Source: Jason Philips - AfricanBrains
Africa the continent with slightly more than a billion people (the second most populated continent according to Wikipedia) has also created opportunities for anyone who is willing to take the bull by the horns. The bull here can be said to be the unique challenges of culture, infrastructure, etc. that affects doing business in most African countries when compared with the Western nations’ paradigm. But the question now is, does this also present the West or the more developed countries outside Africa the opportunity of establishing business schools in Africa?
To ask the question in a slightly different way will be to say: Does Africa need western business schools? Yes, but not in a way that many might agree. To start with some foreign business schools have already established their presence in the continent. This includes schools like Shanghai’s CEIBS (China Europe International Business School) that has began an MBA program (executive) in Ghana, the Germans’ Frankfurt School of Finance and Management in Congo (the DRC) with a 2-year masters degree in microfinance program developed just to mention a few.
A different view
Regarding CEIBS this school has even been dubbed the “Harvard of Africa.” Meaning that the Harvard-style of business school education is what is sought after even when this might not be the solution to the dearth in business knowledge that Africa needs. It is for this reason that Professor Walter Baets director of the University Of Cape Town Graduate School Of Business has criticized such development.
What he means by this is that foreign or Western schools should not prescribe to Africa the type of education that it requires, but should instead work together with local schools or institutions to come up with programs that are suited to meet the unique needs of the continent. More so, this is important when one considers the view held at least by some that traditional Harvard-style education is believed to be the cause of the recent economic crisis.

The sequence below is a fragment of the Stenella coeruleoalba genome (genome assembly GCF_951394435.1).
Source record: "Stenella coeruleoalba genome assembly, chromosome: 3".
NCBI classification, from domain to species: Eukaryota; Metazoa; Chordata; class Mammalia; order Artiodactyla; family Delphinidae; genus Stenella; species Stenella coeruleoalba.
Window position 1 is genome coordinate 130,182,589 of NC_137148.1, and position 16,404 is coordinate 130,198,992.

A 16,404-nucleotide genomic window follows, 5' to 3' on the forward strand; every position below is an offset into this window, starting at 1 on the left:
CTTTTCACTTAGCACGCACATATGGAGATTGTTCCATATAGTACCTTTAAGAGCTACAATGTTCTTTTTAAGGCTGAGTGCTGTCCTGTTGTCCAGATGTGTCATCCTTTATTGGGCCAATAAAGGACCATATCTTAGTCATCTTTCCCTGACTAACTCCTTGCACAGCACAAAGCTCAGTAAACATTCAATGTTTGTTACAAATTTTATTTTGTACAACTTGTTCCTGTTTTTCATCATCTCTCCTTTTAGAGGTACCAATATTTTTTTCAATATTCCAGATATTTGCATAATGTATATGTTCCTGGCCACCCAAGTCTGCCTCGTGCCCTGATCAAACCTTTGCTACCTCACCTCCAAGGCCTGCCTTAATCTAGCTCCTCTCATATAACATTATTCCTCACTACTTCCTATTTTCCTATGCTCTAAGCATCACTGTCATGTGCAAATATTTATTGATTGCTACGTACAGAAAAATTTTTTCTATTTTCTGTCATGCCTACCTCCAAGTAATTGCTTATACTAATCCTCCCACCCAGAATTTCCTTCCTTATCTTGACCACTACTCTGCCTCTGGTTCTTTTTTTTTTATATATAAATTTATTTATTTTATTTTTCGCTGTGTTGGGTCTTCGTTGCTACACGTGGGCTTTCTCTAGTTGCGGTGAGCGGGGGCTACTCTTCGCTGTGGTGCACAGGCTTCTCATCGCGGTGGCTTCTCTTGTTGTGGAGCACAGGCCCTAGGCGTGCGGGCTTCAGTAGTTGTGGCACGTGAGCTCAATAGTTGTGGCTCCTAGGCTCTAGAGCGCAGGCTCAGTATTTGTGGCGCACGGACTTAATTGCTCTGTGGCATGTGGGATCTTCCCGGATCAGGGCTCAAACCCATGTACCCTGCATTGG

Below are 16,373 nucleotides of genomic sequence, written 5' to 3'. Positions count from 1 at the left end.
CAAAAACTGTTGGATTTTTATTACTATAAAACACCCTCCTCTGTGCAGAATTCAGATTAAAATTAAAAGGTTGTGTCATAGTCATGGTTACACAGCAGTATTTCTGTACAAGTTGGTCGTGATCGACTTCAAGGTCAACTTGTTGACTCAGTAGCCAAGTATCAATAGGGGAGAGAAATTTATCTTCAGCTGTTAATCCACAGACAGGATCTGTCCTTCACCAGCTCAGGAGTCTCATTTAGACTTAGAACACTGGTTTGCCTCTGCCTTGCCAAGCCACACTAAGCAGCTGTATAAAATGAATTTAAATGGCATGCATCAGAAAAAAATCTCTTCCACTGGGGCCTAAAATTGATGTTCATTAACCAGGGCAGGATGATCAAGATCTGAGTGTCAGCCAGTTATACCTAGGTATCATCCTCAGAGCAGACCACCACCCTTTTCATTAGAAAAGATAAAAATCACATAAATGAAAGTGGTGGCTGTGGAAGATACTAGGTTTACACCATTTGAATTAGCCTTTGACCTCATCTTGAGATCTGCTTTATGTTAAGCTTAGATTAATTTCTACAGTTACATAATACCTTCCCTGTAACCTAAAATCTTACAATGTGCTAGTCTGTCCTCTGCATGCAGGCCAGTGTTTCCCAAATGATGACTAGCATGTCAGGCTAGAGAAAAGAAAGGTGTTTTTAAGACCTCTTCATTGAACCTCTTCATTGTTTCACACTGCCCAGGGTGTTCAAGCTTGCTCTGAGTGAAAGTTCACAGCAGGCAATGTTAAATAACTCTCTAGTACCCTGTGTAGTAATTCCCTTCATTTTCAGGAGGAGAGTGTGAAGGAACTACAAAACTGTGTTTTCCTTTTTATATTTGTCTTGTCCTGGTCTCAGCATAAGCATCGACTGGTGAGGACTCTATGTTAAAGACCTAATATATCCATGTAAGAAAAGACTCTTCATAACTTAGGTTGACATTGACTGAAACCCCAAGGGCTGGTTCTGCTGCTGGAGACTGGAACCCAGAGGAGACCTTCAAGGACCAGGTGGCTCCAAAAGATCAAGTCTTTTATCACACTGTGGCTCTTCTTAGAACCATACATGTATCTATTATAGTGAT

An opportunity provided to learn
Now this economic crisis together with the present opportunity in Africa should more than anything else provide foreign b-schools with the opportunity of learning. That is learning from local institutions and the situation in Africa to create a new business model. One that is a departure from what the western business education has established, being a model that is suited to a stable business environment. But the African business environment is some what different, as it is characterized by flux (good or bad ones). And, so will not yield itself positively to a Western business model.
But there is a reason for all this
At least one reason for this behavior from the western business schools can be traced back to Africans themselves since they have been flocking to these schools for decades without building business schools or recognizing the ones that have been established as schools that can stand on the same footing with these western b-schools.
There is a lot more that can be achieved when local institutions and others representing the African divide on the one hand work together with their counterparts from other parts of the world regarding business education. So yes western business schools should come to Africa, but with the mind-set to collaborate rather than to import their own educational model hook, line and sinker in whatever context.
Author Bio: Jason Phillips has authored this post. He is a popular speaker who is known for his ability to simplify complex concepts using plain talk, anecdotes and humor. Apart from that, he is writing for mba admission essays on different websites.